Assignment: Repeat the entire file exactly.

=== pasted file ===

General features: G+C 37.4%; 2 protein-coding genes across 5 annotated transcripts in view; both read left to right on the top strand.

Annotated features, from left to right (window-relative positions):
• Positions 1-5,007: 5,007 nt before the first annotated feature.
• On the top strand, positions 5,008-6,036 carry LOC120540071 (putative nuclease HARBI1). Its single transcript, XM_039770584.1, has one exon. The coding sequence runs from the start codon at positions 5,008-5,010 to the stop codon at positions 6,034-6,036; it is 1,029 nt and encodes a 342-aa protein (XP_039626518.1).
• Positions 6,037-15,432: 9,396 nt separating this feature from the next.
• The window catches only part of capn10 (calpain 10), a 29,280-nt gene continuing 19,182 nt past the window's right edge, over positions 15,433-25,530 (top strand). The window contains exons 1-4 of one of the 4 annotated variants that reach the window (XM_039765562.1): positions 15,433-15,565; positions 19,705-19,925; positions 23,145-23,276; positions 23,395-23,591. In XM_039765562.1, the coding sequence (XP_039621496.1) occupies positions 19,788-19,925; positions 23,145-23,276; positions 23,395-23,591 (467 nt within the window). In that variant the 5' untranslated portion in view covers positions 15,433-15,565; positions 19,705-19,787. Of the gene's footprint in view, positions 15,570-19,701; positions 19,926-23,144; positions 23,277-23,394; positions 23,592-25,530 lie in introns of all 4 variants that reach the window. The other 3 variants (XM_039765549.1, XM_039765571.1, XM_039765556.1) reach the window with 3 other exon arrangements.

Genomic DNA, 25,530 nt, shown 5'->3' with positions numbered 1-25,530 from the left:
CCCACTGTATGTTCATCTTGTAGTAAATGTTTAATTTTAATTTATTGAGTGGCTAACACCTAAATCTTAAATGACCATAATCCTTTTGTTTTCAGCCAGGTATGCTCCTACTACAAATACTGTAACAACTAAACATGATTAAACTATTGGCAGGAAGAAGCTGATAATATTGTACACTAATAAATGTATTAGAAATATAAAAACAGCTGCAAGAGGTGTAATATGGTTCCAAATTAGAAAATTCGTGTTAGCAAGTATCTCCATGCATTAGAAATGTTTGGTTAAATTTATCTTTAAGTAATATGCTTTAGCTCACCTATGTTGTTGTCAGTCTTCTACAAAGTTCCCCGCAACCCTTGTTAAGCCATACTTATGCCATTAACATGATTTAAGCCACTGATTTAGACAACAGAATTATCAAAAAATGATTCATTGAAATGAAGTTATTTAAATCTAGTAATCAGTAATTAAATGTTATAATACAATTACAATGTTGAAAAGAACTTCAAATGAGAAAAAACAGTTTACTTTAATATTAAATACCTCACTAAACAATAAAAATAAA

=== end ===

General features: G+C 37.4%; 2 protein-coding genes across 5 annotated transcripts in view; both read left to right on the top strand.

Annotated features, from left to right (window-relative positions):
• Positions 1-5,007: 5,007 nt before the first annotated feature.
• On the top strand, positions 5,008-6,036 carry LOC120540071 (putative nuclease HARBI1). Its single transcript, XM_039770584.1, has one exon. The coding sequence runs from the start codon at positions 5,008-5,010 to the stop codon at positions 6,034-6,036; it is 1,029 nt and encodes a 342-aa protein (XP_039626518.1).
• Positions 6,037-15,432: 9,396 nt separating this feature from the next.
• The window catches only part of capn10 (calpain 10), a 29,280-nt gene continuing 19,182 nt past the window's right edge, over positions 15,433-25,530 (top strand). The window contains exons 1-4 of one of the 4 annotated variants that reach the window (XM_039765562.1): positions 15,433-15,565; positions 19,705-19,925; positions 23,145-23,276; positions 23,395-23,591. In XM_039765562.1, the coding sequence (XP_039621496.1) occupies positions 19,788-19,925; positions 23,145-23,276; positions 23,395-23,591 (467 nt within the window). In that variant the 5' untranslated portion in view covers positions 15,433-15,565; positions 19,705-19,787. Of the gene's footprint in view, positions 15,570-19,701; positions 19,926-23,144; positions 23,277-23,394; positions 23,592-25,530 lie in introns of all 4 variants that reach the window. The other 3 variants (XM_039765549.1, XM_039765571.1, XM_039765556.1) reach the window with 3 other exon arrangements.

Genomic DNA, 25,530 nt, shown 5'->3' with positions numbered 1-25,530 from the left:
CCCACTGTATGTTCATCTTGTAGTAAATGTTTAATTTTAATTTATTGAGTGGCTAACACCTAAATCTTAAATGACCATAATCCTTTTGTTTTCAGCCAGGTATGCTCCTACTACAAATACTGTAACAACTAAACATGATTAAACTATTGGCAGGAAGAAGCTGATAATATTGTACACTAATAAATGTATTAGAAATATAAAAACAGCTGCAAGAGGTGTAATATGGTTCCAAATTAGAAAATTCGTGTTAGCAAGTATCTCCATGCATTAGAAATGTTTGGTTAAATTTATCTTTAAGTAATATGCTTTAGCTCACCTATGTTGTTGTCAGTCTTCTACAAAGTTCCCCGCAACCCTTGTTAAGCCATACTTATGCCATTAACATGATTTAAGCCACTGATTTAGACAACAGAATTATCAAAAAATGATTCATTGAAATGAAGTTATTTAAATCTAGTAATCAGTAATTAAATGTTATAATACAATTACAATGTTGAAAAGAACTTCAAATGAGAAAAAACAGTTTACTTTAATATTAAATACCTCACTAAACAATAAAAATAAA